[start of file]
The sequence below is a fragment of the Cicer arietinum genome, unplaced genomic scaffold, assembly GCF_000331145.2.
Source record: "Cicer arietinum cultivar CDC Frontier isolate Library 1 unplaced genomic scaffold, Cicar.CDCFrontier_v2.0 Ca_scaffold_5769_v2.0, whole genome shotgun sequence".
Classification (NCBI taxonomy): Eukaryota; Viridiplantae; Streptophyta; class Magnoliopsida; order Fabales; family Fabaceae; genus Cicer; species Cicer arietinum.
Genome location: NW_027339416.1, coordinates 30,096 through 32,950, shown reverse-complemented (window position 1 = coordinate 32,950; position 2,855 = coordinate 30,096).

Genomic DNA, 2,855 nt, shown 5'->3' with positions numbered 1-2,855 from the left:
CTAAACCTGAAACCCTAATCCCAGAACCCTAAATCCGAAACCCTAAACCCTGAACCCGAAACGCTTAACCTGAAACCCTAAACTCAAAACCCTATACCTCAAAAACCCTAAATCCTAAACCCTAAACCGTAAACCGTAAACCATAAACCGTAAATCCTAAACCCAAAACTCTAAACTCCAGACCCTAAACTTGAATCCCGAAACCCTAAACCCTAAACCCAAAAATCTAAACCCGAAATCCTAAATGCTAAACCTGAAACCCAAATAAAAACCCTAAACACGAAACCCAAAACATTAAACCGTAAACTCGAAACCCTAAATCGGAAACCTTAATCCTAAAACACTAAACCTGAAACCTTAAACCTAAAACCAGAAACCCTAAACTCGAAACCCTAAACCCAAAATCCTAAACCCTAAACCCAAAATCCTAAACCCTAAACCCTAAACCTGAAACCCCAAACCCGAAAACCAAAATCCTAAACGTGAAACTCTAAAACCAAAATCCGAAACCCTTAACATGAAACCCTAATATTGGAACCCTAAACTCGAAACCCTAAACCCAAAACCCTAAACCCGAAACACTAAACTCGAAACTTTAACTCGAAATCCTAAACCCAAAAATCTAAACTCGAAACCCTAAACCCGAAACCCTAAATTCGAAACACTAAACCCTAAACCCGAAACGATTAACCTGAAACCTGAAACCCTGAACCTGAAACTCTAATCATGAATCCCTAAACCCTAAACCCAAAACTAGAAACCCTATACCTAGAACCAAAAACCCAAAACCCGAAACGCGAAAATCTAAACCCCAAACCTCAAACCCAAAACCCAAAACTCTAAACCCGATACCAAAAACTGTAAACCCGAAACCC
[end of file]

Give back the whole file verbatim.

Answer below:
The sequence below is a fragment of the Cicer arietinum genome, unplaced genomic scaffold, assembly GCF_000331145.2.
Source record: "Cicer arietinum cultivar CDC Frontier isolate Library 1 unplaced genomic scaffold, Cicar.CDCFrontier_v2.0 Ca_scaffold_5769_v2.0, whole genome shotgun sequence".
Classification (NCBI taxonomy): Eukaryota; Viridiplantae; Streptophyta; class Magnoliopsida; order Fabales; family Fabaceae; genus Cicer; species Cicer arietinum.
Genome location: NW_027339416.1, coordinates 30,096 through 32,950, shown reverse-complemented (window position 1 = coordinate 32,950; position 2,855 = coordinate 30,096).

Genomic DNA, 2,855 nt, shown 5'->3' with positions numbered 1-2,855 from the left:
CTAAACCTGAAACCCTAATCCCAGAACCCTAAATCCGAAACCCTAAACCCTGAACCCGAAACGCTTAACCTGAAACCCTAAACTCAAAACCCTATACCTCAAAAACCCTAAATCCTAAACCCTAAACCGTAAACCGTAAACCATAAACCGTAAATCCTAAACCCAAAACTCTAAACTCCAGACCCTAAACTTGAATCCCGAAACCCTAAACCCTAAACCCAAAAATCTAAACCCGAAATCCTAAATGCTAAACCTGAAACCCAAATAAAAACCCTAAACACGAAACCCAAAACATTAAACCGTAAACTCGAAACCCTAAATCGGAAACCTTAATCCTAAAACACTAAACCTGAAACCTTAAACCTAAAACCAGAAACCCTAAACTCGAAACCCTAAACCCAAAATCCTAAACCCTAAACCCAAAATCCTAAACCCTAAACCCTAAACCTGAAACCCCAAACCCGAAAACCAAAATCCTAAACGTGAAACTCTAAAACCAAAATCCGAAACCCTTAACATGAAACCCTAATATTGGAACCCTAAACTCGAAACCCTAAACCCAAAACCCTAAACCCGAAACACTAAACTCGAAACTTTAACTCGAAATCCTAAACCCAAAAATCTAAACTCGAAACCCTAAACCCGAAACCCTAAATTCGAAACACTAAACCCTAAACCCGAAACGATTAACCTGAAACCTGAAACCCTGAACCTGAAACTCTAATCATGAATCCCTAAACCCTAAACCCAAAACTAGAAACCCTATACCTAGAACCAAAAACCCAAAACCCGAAACGCGAAAATCTAAACCCCAAACCTCAAACCCAAAACCCAAAACTCTAAACCCGATACCAAAAACTGTAAACCCGAAACCC